They’ve decided it’s not worth preparing all morning for it and decided to do this week what they did last week.
If you think there’s “a cost of living crisis” you will have approved of the Opposition leader’s repetitions. He referred to the long term unemployed, the rise in energy prices, the Tory complicity in legislating for green levies, the energy company that has an “obsession with dividends” without being in any way interested in “getting prices down for consumers”? But he had no answer to the rebuttal.
Cameron called it “same old Labour” but it may not be. Miliband’s price-defying approach hasn’t come to full maturity but it’s shaping up for something more deluded than Labour has attempted in living memory.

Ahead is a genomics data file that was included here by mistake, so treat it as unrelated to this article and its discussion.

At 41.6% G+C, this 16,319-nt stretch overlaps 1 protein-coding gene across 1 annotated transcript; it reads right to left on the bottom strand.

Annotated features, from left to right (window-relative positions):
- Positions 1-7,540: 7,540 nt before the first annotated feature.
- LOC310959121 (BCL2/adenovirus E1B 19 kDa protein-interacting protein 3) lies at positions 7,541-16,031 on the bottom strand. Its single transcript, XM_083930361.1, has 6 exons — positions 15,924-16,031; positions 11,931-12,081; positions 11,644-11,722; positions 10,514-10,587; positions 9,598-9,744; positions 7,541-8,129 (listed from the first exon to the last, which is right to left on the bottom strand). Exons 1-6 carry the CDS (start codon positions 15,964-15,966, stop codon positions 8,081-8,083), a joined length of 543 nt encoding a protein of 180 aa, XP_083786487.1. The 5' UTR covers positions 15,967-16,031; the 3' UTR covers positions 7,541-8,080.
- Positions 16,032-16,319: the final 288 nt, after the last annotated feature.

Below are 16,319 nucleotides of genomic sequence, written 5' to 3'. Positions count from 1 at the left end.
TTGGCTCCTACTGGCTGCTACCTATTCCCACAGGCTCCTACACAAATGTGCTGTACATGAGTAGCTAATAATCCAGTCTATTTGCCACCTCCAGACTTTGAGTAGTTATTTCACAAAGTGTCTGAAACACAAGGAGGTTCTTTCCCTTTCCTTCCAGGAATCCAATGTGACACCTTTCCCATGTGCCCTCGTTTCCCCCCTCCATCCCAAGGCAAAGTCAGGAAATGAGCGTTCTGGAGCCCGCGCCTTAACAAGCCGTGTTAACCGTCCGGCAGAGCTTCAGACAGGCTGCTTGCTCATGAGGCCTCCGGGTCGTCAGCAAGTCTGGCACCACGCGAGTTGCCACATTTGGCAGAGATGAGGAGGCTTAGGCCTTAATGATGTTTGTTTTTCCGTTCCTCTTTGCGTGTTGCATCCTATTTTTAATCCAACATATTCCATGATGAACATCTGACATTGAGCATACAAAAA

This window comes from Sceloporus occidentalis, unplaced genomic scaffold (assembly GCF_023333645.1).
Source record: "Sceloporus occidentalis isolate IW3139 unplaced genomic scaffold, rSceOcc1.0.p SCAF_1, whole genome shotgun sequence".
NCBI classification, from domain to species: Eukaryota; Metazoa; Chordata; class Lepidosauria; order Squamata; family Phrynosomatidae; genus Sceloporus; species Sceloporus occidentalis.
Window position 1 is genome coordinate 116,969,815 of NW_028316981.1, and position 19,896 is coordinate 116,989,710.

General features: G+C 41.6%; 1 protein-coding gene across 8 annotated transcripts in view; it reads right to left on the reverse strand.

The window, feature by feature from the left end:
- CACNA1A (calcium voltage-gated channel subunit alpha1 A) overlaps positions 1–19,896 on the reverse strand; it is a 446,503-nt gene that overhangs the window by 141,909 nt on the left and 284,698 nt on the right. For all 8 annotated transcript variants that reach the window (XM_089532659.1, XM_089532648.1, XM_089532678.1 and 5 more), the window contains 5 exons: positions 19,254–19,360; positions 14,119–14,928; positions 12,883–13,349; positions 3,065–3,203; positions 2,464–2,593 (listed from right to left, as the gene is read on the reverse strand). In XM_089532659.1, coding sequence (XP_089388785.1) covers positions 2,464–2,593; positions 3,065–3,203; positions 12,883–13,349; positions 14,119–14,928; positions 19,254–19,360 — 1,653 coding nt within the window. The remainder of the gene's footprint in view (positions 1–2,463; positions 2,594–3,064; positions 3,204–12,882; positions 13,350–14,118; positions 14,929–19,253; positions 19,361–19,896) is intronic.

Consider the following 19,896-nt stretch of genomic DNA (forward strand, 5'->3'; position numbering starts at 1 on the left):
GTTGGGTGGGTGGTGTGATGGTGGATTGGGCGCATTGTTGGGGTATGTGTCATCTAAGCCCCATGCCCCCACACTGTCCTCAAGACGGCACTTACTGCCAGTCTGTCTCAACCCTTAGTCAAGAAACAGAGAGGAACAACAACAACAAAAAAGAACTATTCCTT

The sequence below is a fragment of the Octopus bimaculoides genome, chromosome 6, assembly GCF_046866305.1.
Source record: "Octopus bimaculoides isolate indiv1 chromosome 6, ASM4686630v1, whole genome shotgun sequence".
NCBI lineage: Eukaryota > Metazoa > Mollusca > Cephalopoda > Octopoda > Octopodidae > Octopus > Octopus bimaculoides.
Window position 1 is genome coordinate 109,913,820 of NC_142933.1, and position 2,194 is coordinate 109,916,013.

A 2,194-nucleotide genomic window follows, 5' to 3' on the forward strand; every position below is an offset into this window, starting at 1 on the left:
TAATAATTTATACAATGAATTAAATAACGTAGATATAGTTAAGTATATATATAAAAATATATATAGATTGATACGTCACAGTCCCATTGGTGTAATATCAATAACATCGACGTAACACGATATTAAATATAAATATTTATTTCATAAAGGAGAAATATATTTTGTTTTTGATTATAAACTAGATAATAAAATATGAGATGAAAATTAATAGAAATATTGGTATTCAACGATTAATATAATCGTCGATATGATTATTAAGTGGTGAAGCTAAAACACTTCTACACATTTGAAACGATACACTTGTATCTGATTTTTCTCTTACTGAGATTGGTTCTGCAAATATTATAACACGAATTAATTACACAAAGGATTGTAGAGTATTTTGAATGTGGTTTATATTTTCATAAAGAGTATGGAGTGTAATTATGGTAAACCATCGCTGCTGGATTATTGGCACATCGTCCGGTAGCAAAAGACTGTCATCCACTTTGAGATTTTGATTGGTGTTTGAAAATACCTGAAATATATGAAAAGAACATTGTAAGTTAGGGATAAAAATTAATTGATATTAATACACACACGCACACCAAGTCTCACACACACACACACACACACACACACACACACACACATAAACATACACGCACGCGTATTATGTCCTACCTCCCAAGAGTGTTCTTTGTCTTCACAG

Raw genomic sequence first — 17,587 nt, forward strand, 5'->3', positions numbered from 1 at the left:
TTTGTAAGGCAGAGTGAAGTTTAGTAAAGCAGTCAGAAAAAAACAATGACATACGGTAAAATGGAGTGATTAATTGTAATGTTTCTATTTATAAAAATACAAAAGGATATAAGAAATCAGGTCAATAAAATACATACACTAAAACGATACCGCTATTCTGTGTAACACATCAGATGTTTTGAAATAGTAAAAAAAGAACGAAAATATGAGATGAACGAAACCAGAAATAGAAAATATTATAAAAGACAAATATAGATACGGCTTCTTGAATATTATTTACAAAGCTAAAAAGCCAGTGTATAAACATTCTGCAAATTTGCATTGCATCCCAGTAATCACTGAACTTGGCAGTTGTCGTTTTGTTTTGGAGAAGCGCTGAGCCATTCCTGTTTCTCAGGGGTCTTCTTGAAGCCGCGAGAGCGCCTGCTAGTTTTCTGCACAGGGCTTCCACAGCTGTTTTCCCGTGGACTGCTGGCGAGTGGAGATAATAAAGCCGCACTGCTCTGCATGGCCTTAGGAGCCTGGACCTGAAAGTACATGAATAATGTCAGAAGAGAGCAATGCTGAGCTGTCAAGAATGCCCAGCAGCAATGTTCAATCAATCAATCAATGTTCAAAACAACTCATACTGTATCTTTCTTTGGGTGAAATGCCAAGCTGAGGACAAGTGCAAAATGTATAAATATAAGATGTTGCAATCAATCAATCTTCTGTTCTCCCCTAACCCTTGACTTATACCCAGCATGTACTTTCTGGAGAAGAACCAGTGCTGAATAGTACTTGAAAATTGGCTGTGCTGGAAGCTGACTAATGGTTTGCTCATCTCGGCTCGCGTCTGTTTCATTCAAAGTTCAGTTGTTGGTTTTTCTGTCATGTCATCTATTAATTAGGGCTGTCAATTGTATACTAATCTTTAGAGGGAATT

What he believes can only be realised by – well, let’s not overstate it – World War III.
Elsewhere on the backbenches: A heavily pregnant Jo Swinson stood at the bar while her equality-conscious male colleagues packed themselves onto the benches. They didn’t want to risk a legal suit by offering her a seat.
Liam Fox pointed out the elastic values of the flexible Left which demand an inquiry when a celebrity’s phone is hacked but feels comfortable with 58,000 secret documents being leaked for the benefit of our suicide-bombing, cyber-savvy, nuclear-armed enemies.
Stephen Hepburn belted out one of the left’s old favourites at enormous volume denouncing the Government as “the political front of hedge funds”.
And Dennis Skinner surprised his detractors with a beautifully modulated plea on behalf of a dying (and now dead) constituent, shamefully treated by the fit-for-work assessment company.
Maybe the Speaker can reduce the front bench exchanges from six to three until something they find something new to say.